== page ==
NEW DELHI: The world’s largest democracy India, and the birthplace of democracy Greece, are continents apart but the two nations share common values and ethos. Both represent two of the most ancient civilisations on earth with ties going back thousands of years.
Diplomatic relations between the two countries were established in 1950 but the ties have gained momentum only in recent years. Administrations on both sides have shown keenness to make the relationship deeper and extend it to geopolitical issues, thereby laying the ground for establishing a strategic partnership.
India aspires to be a global power. Greece on the other hand, is a pivotal power in Mediterranean Sea. It is also a member of NATO and the European Union.
Both nations are in unison when it comes to international law, regional security and international terrorism. Greece is also a strong supporter of India’s independent foreign policy.
The threat posed by radicalisation and terrorism, strategic importance of IndoPacific, counterterrorism and reforms in multilateral institutions to make them more inclusive, transparent, accountable, and better reflective of contemporary geopolitical realities are some of the other issues on which both India and Greece have similar views.
An agreement for military cooperation was signed between both the countries in 2020. Under it, both sides agree to hold joint exercises, and assist each other’s defence sector through exchange of technology and intelligence. Indian warships periodically visit the Souda Bay in Crete — the most important naval base in the Mediterranean Sea. The presence of Indian naval forces in the Mediterranean for joint Indo-Greek aeronautical exercises is a symbolic power projection across the Eurasian landmass.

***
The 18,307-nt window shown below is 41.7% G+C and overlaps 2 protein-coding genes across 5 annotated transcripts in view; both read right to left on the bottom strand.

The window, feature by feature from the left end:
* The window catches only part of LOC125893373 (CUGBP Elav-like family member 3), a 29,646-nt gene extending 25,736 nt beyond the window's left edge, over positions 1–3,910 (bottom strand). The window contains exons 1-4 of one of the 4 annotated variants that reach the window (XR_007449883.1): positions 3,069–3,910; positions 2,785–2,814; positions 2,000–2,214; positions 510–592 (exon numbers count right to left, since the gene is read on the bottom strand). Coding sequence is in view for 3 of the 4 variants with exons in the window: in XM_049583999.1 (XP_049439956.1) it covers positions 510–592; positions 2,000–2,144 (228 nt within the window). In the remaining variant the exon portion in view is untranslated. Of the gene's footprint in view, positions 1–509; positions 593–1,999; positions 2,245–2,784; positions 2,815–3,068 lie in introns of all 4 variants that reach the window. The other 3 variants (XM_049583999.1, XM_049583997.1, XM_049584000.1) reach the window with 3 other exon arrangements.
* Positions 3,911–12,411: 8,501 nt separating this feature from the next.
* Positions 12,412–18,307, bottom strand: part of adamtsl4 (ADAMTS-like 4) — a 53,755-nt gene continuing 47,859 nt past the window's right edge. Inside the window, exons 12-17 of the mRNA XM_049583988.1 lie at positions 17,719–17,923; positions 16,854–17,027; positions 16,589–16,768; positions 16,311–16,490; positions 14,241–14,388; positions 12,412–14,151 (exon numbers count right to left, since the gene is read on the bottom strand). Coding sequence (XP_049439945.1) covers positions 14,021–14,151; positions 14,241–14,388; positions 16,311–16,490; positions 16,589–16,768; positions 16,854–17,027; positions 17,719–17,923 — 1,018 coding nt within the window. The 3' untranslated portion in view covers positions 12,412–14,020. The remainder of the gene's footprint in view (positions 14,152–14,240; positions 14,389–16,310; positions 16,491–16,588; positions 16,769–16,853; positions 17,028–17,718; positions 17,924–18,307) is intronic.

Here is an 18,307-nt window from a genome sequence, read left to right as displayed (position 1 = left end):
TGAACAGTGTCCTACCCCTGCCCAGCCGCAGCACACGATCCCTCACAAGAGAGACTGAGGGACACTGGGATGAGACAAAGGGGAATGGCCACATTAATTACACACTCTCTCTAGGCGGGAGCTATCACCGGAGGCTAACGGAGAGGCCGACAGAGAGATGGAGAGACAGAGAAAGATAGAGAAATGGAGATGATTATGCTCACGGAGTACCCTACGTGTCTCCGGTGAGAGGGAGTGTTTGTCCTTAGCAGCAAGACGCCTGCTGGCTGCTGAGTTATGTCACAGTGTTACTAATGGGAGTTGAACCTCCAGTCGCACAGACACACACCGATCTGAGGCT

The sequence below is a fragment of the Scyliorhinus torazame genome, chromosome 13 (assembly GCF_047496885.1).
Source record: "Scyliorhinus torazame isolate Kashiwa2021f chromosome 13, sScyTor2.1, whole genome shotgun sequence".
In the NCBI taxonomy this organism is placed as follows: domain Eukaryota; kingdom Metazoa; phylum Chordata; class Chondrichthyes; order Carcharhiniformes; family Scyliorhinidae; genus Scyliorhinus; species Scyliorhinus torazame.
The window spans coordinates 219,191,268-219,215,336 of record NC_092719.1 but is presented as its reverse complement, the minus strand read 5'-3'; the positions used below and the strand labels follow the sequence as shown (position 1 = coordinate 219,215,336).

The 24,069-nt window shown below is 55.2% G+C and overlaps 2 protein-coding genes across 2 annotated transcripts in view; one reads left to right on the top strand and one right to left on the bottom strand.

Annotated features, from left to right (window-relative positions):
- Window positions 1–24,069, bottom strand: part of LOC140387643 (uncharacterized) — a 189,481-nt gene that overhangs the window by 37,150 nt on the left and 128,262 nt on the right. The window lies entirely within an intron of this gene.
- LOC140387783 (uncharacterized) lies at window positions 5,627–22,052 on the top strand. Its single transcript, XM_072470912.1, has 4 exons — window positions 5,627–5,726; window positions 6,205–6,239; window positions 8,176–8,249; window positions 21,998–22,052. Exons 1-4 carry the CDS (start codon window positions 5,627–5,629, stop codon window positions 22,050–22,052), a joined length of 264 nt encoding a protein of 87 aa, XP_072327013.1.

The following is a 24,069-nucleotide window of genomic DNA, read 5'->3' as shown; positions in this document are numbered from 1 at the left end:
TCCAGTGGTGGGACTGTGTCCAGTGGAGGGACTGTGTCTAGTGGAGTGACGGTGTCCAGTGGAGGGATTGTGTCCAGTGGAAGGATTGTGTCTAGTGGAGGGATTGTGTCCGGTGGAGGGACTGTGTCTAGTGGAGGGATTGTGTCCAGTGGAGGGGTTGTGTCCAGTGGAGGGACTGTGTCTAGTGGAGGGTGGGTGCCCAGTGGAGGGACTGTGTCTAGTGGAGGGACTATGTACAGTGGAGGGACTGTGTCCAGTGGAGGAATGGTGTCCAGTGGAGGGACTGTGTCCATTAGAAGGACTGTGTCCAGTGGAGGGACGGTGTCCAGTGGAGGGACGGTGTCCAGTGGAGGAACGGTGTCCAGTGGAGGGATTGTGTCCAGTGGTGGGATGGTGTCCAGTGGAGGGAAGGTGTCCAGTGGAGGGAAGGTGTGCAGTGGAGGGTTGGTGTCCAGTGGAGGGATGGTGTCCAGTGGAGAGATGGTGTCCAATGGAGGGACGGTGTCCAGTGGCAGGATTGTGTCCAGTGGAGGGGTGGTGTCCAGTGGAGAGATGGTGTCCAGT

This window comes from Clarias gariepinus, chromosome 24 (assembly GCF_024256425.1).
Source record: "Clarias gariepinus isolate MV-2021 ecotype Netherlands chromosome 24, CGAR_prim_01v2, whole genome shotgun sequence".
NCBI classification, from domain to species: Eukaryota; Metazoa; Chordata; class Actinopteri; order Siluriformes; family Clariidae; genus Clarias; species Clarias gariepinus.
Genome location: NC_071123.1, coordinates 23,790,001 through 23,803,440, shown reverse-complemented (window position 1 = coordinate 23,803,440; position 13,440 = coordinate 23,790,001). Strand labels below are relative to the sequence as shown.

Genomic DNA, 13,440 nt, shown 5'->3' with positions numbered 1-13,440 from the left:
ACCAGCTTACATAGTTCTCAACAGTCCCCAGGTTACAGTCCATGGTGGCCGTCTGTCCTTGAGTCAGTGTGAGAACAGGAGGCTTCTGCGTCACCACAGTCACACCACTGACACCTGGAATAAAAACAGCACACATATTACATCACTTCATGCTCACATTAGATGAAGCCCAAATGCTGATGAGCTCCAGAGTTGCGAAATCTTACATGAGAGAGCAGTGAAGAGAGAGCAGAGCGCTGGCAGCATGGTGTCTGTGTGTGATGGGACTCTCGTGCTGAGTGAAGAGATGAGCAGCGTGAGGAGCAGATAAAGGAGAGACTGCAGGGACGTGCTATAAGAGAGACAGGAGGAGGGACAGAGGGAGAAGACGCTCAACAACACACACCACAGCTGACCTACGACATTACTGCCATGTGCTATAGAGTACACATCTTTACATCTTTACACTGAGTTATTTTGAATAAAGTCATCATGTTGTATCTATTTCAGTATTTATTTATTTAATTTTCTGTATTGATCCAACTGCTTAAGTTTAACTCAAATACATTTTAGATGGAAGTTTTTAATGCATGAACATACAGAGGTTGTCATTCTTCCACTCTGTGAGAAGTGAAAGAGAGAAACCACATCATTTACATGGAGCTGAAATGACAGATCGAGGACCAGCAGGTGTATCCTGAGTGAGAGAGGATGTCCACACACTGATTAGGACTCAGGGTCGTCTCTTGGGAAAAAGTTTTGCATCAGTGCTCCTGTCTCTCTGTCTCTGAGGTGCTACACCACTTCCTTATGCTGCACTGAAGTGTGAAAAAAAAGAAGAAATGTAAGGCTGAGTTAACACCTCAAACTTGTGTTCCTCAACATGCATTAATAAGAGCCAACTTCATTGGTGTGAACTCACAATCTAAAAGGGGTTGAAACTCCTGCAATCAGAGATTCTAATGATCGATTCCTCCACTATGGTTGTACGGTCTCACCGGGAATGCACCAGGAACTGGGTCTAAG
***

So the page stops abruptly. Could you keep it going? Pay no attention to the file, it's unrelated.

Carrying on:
On the economic front, the picture has never been rosier, Indian exports to Greece peaked in 2022, reaching an all time high of 13.51 INR billion.
External Affairs Minister S Jaishankar went on his maiden visit to Greece in 2021. This was the first visit by an Indian foreign affairs minister to that nation in about 18 years, with the last EAM level visit taking place during former Prime Minister Atal Bihari Vajpayee’s tenure. The visit held special significance, as 2021 marked the Bicentennial Anniversary of Greek Independence.
During his visit, Jaishankar met Prime Minister of Greece Kyriakos Mitsotakis and highlighted the fact that Greece is the meeting point of relations between Eastern Europe and Russia on one side and the EU on the other. He along with his Greek counterpart also unveiled a statue of Mahatma Gandhi in Athens.
Jaishankar’s visit was followed by an official visit of the Minister of Foreign Affairs of Greece, Nikos Dendias to India in March 2022. Considering their rich ancient past, the two sides agreed to continue their relationship in the field of culture and education. A cultural and education exchange programme for the five-year period 2022-2026 was also signed during the visit.
Greece also reiterated its support for permanent membership of India in a reformed United Nations Security Council (UNSC).
Recently, Minister of State for External Affairs and Culture Meenakshi Lekhi visited Greece from January 30-31, where she met with Greek Minister of Foreign Affairs and held discussions on further collaboration and promotion of bilateral and international cooperation.
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